Students ‘make a change’ with innovative invention to help the visually impaired
A popular engineering module, ‘Make a Change!’ gives students from different engineering disciplines the opportunity to come together and apply their theoretical engineering knowledge to solve real-world problems.
This year, students were tasked with developing a marketable solution that will help visually impaired people in their daily lives. As part of their research and development, students had the opportunity to speak with local resident Anthony O’Keefe about his day-to-day routine and the challenges he faces due to visual impairment.
“It was after speaking with Anthony and understanding some of his daily challenges that we realised the opportunity for making bank and other cards more accessible,” explains David Scott, a final year Mechanical Engineering student on the team.
The great thing about Desind is that it not only offers over 30 unique stamps, but it will also help users to orientate their cards, which is particularly helpful when using an ATM or card machine.”
Aerospace Engineering student
“Although legal tender in the UK has been designed with visual impairments in mind – such as size, colour, font sizes and braille on the new notes – the vast majority of bank, loyalty and other plastic cards do not. We wanted to create a solution that would give people with visual impairments the freedom to own and use multiple debit, credit and loyalty cards with ease.”
Along with fellow Mechanical Engineering students Camilla Seward and Lawrence Hogg, Aerospace Engineering students Amy James and Matt Williams and Chemical and Biological Engineering student Usama Mujtaba, the team developed Desind - a simple card stamping device which makes indentations (including Braille) on the user’s various cards to make each card identifiable.
“It has been a really challenging but rewarding module and to receive such amazing feedback from Anthony on how the product could help him day-to-day has been a great example of how engineering really can improve lives – it is a message that I will definitely take with me into my future career.”
The module is unique in that it requires the students to use their engineering and design knowledge and mix that with business know-how and the ability to empathise with the customer
Dr Alaster Yoxall
After a period of design, including the development of a working prototype, the team presented their solution to a panel of judges including Anthony and representatives from industry. Following deliberation of each project, Desind came away with first prize.
Dr Alaster Yoxall led the module and was impressed with the calibre of projects that were submitted:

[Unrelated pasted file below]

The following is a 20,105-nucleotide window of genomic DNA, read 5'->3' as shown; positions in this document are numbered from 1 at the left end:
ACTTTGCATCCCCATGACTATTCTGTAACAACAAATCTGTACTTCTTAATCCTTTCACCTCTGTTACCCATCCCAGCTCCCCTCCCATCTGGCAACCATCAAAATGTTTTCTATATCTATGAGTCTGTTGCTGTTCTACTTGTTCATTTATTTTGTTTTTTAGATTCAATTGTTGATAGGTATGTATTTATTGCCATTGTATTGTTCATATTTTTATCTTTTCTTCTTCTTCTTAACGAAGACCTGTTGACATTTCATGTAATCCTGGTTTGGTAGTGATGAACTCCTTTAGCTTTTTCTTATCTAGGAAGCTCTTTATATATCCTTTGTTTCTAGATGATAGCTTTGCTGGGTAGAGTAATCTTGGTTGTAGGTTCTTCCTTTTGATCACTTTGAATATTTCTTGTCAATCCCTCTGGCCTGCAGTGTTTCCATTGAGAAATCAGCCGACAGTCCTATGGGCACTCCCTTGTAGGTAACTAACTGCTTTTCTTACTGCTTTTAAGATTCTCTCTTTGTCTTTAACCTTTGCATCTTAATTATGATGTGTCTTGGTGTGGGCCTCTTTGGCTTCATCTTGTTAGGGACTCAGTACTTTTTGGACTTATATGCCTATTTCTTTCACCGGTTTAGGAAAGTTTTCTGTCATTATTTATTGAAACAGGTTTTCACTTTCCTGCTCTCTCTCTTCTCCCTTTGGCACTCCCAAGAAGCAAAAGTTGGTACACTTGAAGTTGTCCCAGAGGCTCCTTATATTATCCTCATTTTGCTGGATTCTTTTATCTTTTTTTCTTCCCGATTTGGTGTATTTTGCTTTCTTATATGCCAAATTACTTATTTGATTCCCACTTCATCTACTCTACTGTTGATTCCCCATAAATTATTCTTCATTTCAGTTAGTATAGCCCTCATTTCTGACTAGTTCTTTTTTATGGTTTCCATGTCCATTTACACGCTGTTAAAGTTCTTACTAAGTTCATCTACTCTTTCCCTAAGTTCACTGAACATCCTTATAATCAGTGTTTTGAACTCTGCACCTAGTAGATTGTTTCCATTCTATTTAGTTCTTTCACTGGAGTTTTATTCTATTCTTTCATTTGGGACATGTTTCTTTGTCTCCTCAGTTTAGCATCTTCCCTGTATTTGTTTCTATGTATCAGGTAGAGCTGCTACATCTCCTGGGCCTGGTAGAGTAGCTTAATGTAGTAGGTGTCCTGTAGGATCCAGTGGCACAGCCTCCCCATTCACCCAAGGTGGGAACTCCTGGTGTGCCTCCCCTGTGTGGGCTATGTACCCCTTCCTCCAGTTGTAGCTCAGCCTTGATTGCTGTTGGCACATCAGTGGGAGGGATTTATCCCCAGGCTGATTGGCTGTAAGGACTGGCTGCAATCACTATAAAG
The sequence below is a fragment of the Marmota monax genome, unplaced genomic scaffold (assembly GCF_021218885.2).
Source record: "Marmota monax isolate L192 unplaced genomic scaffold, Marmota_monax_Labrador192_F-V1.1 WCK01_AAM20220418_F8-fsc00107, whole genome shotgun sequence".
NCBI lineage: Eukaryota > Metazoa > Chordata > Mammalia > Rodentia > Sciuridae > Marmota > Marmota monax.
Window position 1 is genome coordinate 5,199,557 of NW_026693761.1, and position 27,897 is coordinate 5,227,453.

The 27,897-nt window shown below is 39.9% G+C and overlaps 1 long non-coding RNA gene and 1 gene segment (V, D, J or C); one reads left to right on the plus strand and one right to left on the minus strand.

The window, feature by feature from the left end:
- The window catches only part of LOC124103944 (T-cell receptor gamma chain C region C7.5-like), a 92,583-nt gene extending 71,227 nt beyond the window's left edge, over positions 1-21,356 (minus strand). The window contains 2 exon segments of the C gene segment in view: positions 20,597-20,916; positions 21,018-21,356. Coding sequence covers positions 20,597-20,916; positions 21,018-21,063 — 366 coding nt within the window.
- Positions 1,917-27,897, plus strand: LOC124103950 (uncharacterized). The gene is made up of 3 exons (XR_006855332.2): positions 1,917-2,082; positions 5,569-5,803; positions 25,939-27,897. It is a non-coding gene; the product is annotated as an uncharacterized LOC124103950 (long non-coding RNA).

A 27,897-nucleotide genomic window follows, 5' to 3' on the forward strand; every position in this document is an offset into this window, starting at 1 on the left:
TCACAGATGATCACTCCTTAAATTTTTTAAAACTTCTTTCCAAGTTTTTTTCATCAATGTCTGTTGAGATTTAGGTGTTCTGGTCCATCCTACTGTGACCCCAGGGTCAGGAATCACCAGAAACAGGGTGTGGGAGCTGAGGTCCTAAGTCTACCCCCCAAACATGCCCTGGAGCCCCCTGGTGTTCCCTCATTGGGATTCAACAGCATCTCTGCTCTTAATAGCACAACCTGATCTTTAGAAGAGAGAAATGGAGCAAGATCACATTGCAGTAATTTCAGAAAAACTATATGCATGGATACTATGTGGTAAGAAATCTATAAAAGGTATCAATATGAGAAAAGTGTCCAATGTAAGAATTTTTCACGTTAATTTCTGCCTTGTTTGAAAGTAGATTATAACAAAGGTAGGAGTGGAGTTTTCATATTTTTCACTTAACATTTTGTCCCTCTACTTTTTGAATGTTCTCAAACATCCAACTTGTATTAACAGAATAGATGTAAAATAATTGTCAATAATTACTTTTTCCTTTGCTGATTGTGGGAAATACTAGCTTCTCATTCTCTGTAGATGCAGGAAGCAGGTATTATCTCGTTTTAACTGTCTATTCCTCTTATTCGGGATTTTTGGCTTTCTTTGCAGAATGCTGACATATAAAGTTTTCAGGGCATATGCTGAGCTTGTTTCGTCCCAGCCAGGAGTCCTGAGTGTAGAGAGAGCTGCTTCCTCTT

“The module is called ‘Make a Change’ for a reason - it seeks to place the development of a business proposition that helps change the lives of real people with real issues firmly in the student’s consciousness. In doing so, it shows how engineers can create a positive impact on people’s lives and be at the centre of solving the many challenges facing individuals and communities in the 21st century.
“The module is unique in that it requires the students to use their engineering and design knowledge and mix that with business know-how and the ability to empathise with the customer; in this case Anthony. The quality of the projects was outstanding across the module. I was genuinely impressed with the levels of engagement with the issue and the business ideas produced.”
Anthony O’Keefe, who helped to judge the projects and offered insight into his own experiences as part of the module, says:
“It was a great module to be involved with and there were some great ideas that could genuinely make life easier for people with sight loss.
“Second prize went to a group that developed a product with the potential to revolutionise the sport I love, goalball. Their tactile tape idea could save a substantial amount of our court time that is spent laying the court instead of playing.
“First prize went to a group [Desind] that developed a card punch, that could allow me to easily identify the various bank and loyalty cards in my wallet. It is a wonderfully simple idea that could really help people with sight loss to be more independent.”
The Desind team are now looking at how they can potentially develop their invention into a business, following in the footsteps of other alumni, such as Exyo, who have taken projects developed at university to market.
“There is a lot of potential for Desind and we are excited to explore opportunities to develop it further. Watch this space!” adds Lawrence.
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